A total of 309 cases were collected. Specimens were received from a total of eighty-six centers in thirteen different countries and in variable proportions. The two major contributors were Iraq (36% of total cases) and from within Lebanon (31% of total cases), with smaller contributions from other countries including Saudi Arabia, the United Arab Emirates, and Syria (Figure 1(a)). Of note, cases from most of these countries included native patients as well as Lebanese patients living abroad and who sought review of their pathology material and potential treatment at AUB-MC. Reasons for referral ranged from lack of necessary ancillary testing in the referring laboratory, to challenging and unusual cases, to patients seeking second opinions, irrespective of the country of origin.

Of the total cases, seventy-one (23%) had major discrepancy in their diagnoses, and these included cases where ancillary testing was performed at the referring institution as well as cases where a provisional diagnosis was rendered solely based on examination of H&E-stained slides or with a limited immunohistochemical panel. The majority of the discrepant cases were from Lebanon (55%) and Iraq (34%). The three highest discrepancy rates per country were seen in cases referred from Lebanon (33%), followed by those from Syria (26%) and from Iraq (19%) (Figure 1(b) and Table 1).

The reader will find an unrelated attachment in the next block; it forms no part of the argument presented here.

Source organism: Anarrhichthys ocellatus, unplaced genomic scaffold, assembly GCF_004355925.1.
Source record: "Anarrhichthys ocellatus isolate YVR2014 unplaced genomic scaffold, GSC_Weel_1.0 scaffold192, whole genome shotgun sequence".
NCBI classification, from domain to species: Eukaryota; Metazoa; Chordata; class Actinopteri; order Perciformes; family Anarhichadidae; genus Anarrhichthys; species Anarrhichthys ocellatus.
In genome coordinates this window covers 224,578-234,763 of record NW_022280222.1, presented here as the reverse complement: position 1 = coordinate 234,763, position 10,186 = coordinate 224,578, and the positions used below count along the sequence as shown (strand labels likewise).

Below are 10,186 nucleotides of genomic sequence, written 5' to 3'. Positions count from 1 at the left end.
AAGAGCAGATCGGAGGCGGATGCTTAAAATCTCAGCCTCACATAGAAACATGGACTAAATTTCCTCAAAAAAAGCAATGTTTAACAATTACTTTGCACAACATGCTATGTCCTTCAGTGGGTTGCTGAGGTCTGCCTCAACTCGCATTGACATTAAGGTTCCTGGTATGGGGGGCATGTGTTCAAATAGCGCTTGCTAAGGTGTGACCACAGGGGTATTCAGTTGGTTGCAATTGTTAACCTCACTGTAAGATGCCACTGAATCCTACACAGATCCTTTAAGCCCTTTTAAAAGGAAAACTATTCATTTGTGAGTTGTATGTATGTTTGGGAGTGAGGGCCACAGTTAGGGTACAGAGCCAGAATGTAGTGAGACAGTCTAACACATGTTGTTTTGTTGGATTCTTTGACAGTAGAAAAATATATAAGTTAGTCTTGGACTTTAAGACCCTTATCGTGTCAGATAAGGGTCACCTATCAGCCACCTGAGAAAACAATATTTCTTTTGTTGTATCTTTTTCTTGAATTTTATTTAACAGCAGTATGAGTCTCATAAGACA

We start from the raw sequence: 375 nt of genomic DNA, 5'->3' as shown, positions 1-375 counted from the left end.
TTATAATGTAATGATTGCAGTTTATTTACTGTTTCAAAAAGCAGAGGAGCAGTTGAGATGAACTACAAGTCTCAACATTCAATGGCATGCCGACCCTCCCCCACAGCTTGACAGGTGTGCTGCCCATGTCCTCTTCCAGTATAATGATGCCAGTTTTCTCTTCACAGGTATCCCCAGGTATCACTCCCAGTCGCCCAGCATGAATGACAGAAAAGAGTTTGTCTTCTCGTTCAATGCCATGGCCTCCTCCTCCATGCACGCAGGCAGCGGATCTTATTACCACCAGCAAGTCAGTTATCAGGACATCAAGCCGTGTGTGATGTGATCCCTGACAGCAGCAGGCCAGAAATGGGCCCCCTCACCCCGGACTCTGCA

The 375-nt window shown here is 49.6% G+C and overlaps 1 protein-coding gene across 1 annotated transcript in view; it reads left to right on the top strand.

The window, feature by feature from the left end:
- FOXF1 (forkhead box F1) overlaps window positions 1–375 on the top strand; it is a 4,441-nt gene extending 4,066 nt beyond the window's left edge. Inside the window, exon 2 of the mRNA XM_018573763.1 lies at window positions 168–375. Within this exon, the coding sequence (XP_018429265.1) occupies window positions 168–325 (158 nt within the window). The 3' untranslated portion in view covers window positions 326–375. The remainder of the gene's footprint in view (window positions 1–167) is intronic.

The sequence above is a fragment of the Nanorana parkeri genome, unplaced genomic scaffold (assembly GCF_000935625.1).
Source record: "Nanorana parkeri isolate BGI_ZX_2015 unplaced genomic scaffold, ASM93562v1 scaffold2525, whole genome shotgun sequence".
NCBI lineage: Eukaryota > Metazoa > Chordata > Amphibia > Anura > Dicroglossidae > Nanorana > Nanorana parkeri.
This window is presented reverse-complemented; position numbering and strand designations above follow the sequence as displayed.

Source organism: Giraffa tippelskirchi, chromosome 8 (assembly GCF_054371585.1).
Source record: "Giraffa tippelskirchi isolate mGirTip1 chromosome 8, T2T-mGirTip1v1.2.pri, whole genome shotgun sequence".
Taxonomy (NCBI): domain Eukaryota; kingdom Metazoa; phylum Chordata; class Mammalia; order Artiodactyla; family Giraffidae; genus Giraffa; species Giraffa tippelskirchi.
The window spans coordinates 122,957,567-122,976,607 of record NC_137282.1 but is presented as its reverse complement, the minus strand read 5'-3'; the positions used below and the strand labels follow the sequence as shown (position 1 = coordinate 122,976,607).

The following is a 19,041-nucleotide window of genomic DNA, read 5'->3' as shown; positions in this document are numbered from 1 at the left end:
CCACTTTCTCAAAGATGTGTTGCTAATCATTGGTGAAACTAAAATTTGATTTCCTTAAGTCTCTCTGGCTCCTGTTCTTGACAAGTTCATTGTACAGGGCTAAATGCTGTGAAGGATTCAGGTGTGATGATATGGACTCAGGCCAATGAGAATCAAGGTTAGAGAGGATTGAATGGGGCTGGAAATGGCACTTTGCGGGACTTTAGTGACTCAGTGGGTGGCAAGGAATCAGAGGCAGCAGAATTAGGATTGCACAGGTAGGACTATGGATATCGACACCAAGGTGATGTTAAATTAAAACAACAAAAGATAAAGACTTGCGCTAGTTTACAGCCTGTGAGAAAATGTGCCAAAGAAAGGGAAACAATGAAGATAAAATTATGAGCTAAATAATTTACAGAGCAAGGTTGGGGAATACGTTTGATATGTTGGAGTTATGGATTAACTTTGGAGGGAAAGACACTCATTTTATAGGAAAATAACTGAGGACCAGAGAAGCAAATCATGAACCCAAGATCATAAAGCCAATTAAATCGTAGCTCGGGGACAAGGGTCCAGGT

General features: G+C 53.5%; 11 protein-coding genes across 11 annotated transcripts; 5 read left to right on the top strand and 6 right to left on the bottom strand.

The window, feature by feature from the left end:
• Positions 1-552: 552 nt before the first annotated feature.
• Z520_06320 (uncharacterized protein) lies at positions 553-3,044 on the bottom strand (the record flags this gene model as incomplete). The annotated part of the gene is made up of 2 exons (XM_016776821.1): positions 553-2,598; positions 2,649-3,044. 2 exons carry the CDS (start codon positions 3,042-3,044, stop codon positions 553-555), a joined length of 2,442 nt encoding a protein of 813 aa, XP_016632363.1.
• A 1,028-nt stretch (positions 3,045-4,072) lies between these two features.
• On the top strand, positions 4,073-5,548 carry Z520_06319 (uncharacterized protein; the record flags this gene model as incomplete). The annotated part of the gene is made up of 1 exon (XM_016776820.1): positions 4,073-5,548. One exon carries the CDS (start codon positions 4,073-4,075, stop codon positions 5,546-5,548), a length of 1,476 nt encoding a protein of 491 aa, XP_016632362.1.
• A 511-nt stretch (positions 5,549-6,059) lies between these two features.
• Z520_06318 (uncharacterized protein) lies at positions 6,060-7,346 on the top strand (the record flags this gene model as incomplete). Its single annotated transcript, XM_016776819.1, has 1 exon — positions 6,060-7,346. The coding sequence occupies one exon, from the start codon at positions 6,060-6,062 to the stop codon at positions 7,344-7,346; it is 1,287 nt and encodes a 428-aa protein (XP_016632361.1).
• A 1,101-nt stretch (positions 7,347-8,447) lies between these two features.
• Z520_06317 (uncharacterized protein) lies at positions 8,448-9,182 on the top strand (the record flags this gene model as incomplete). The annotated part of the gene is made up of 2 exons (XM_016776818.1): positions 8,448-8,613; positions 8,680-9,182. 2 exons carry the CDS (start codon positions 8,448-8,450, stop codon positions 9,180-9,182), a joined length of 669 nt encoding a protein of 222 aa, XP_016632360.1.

Country of originTotal cases received per countryNumber of discrepant cases per country (%)

Lebanon9531 (33)

Syria154 (26)

Iraq10019 (19)

When divided into diagnostic categories, 42% of all referred cases had concordant final diagnoses (category 3) (Table 2), 36% of the cases were signed out with a vague or provisional diagnosis (categories 2, 4, and 5), and 5% were insufficient for diagnosis with a repeat biopsy recommended (Table 2). Of the 54 cases with a discordant final diagnosis (category 1), 26 (48%) had their hematopoietic neoplasm reclassified into a different WHO-defined subtype (Table 3). The remaining 28 cases had major diagnostic revisions: 18 cases with benign diagnoses reclassified as malignant or vice versa and 10 cases initially considered as a nonhematologic malignancy were reclassified as a hematologic neoplasm and vice versa (Table 3). Benign/reactive conditions, nodular lymphocyte predominant Hodgkin lymphoma (NLPHL), and diffuse large B-cell lymphoma (DLBCL) constituted 56% of the cases with discrepant diagnoses (Table 4). The majority of cases of NLPHL that were misdiagnosed had a referral diagnosis of classical Hodgkin lymphoma (CHL) (11 of 13 cases; 85%), and 4 of the 5 cases of CHL that had a discrepant diagnosis were diagnosed outside as reactive changes (Table 4).

Major diagnostic categoriesTotal number per category (%)